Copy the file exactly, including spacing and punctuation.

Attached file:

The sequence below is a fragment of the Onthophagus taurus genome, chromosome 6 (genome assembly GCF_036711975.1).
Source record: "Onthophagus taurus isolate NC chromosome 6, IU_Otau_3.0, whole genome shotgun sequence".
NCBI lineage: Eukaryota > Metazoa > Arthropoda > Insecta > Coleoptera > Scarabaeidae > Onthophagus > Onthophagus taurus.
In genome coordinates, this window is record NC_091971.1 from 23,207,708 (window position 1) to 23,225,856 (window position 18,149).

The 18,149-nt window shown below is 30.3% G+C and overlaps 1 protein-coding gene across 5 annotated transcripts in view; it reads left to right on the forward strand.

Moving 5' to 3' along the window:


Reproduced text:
The sequence below is a fragment of the Onthophagus taurus genome, chromosome 6 (genome assembly GCF_036711975.1).
Source record: "Onthophagus taurus isolate NC chromosome 6, IU_Otau_3.0, whole genome shotgun sequence".
NCBI lineage: Eukaryota > Metazoa > Arthropoda > Insecta > Coleoptera > Scarabaeidae > Onthophagus > Onthophagus taurus.
In genome coordinates, this window is record NC_091971.1 from 23,207,708 (window position 1) to 23,225,856 (window position 18,149).

The 18,149-nt window shown below is 30.3% G+C and overlaps 1 protein-coding gene across 5 annotated transcripts in view; it reads left to right on the forward strand.

Moving 5' to 3' along the window: